Sean Bean suffers amnesia

Famous television and film actor Sean Bean suffered a head injury recently while sailing his ship, The Horn of Gondor, in the English Channel. Coast guards and physicians speculate that Bean lost control of the craft in Beaufort 11 winds near the White Cliffs of Dover when the boat’s boom met his temple. Bean likely lost consciousness, fell to the deck and rolled through the railings into the sea. He miraculously washed ashore the next morning. There he woke, and upon arriving at the docks of Port Dover itself, behaved, as one witness says, “like Jason Bourne.”

Suffering a terrible episode of amnesia, Bean grabbed the nearest person to him by the arm and spoke incessantly of flashing memories he could neither expunge nor comprehend. He recalled spy agencies; nuclear conspiracies; suited men pursuing him; hikes through a snowy Middle-earth; the death of an old man named Gandalf; sword duels in a land called Westeros; a Golden Eye; and a handsome enemy whose name escaped him, but whom he vaguely associated with the numbers 007.

Soon after, Bean drunkenly rambled to customers in a tavern about his visions.

“Mostly we played pool and thought, ‘What a wanker,’ ” says Arthur Donovan, a local fisherman. “We assumed he was putting on some sort of celebrity gag. A hoax. A stunt. The British version of Punk’d.” But when Bean politely and reflexively bought pints for half a dozen men with a thick wad of cash he was surprised to find in his pocket, the pub’s customers began to suspect Bean’s behaviour was no act.

“My blokes and I are looking at this guy holding all these bills. He’s not being, like, a showboat or anything. He was just staring at this cash. Like a kid would a bit of treasure or something. Like he didn’t know he had a lot of money and was a movie star. Like he didn’t know he was Sean fucking Bean.”

The actor went on to tell the men about his traumatic flashbacks. Bean’s visions were apparently violent in nature. “He told us he couldn’t explain it, but he was sure, positive — like 100 per cent — that he had died before.” And not just once. Numerous times. As he became increasingly inebriated, Bean told the pool players how he had once been beheaded in a public square; shot thrice with an arrow from a Uruk-hai (what was a Uruk-hai? He didn’t know); bowled over a cliff by a herd of livestock; dropped from terrible heights by someone who held him by his shoe; and drawn until his limbs were ripped from him. He added that he had been gored, impaled, strangled, hanged, exploded, drowned and shot with pistols, shotguns — virtually anything that fired a shell or bullet.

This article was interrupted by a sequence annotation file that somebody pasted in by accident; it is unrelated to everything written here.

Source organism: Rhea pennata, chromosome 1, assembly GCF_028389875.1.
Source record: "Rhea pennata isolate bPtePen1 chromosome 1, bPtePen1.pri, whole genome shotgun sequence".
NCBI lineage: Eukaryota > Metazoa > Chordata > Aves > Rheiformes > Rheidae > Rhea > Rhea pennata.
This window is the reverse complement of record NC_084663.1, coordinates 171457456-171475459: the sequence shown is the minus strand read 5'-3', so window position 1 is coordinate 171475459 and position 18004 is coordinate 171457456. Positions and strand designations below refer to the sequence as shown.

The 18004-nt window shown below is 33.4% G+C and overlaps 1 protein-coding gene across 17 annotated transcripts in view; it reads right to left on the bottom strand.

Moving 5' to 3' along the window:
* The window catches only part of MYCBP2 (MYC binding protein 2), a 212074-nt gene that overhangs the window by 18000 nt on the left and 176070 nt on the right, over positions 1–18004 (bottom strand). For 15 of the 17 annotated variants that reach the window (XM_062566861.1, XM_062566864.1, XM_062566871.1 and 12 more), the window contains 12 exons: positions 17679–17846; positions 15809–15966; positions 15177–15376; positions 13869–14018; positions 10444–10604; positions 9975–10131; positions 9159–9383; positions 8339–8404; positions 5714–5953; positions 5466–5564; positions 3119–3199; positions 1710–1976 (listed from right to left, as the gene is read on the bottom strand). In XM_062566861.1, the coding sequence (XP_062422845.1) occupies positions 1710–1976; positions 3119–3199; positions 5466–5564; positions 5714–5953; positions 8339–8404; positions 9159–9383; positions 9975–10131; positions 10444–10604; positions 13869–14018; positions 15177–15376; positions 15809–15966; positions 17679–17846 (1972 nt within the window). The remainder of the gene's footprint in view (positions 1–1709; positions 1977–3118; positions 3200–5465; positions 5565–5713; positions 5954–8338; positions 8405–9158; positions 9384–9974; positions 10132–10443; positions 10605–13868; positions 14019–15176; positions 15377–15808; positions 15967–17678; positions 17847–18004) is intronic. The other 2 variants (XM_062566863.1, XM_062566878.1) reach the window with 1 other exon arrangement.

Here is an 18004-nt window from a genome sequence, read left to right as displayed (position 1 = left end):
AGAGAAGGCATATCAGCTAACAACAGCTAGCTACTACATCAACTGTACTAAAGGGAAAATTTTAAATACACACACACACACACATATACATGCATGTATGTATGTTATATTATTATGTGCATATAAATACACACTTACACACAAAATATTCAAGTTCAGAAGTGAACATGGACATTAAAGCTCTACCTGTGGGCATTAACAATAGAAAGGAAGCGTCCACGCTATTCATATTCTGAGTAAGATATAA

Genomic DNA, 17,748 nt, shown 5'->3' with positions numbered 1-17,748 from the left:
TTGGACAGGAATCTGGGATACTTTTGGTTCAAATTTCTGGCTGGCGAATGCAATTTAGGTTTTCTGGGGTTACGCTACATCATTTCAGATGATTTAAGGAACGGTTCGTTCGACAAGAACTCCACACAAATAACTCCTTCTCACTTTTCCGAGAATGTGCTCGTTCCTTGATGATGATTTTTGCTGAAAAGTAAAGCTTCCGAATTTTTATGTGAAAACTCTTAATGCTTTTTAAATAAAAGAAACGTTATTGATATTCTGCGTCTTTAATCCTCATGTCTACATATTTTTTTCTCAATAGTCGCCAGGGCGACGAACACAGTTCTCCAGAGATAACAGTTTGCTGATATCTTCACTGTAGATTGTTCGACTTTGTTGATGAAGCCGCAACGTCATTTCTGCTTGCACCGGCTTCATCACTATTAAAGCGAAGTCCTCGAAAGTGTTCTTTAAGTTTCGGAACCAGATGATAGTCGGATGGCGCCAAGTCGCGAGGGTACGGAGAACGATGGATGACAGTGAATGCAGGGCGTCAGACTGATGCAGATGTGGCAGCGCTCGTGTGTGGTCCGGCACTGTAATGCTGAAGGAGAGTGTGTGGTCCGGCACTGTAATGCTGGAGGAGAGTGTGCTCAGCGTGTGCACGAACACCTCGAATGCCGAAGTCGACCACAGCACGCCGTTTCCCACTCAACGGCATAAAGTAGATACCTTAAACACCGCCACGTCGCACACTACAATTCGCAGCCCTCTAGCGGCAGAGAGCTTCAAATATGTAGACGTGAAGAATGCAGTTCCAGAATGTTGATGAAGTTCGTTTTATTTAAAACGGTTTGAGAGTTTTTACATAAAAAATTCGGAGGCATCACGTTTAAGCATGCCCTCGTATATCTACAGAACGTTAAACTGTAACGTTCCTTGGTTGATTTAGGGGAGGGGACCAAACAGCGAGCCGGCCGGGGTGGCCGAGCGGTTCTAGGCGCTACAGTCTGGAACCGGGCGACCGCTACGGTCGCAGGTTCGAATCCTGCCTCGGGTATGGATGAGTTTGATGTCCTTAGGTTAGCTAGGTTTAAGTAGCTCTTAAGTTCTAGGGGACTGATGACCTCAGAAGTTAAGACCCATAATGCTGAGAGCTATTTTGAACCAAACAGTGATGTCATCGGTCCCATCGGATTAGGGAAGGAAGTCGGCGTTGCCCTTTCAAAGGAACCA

“We bought him the next pint,” Donovan says. “He was obviously pretty shaken up and coming to terms with all this.”

As Bean continued to imbibe, he became less glum about his fractured past. He reached, according to all reports, an epiphany.

“He started yelling about how it all made sense,” Donovan says. “He shouted over the stools at the bartender that he understood everything now. That what he was seeing — his visions, his flashbacks, whatever they were — they were memories.” Memories of past lives Bean believed he had lived. Bean spoke at length about the cycle of Samsara and his many reincarnations and how fortunate he was to have knowledge of his past lives.

“I tried to tell him while we was playing pool. I shouted at him, ‘Sean, Sean. Listen to me, you wanker. Ease up. You’re just an actor. You’re a bloody movie star. And you die. A lot.’ ”

Bean responded with a grin and a tight embrace. Before leaving the tavern and heading out into the rain to later be recovered by an ambulance, the actor left his friends with these last words: “Who are you? Who is anyone? Who am I? In past lives I grappled James Bond. Died for justice in Westeros. Sacrificed myself to save the little hobbits. And who am I now? I am Sean Bean. This much I know.”

 

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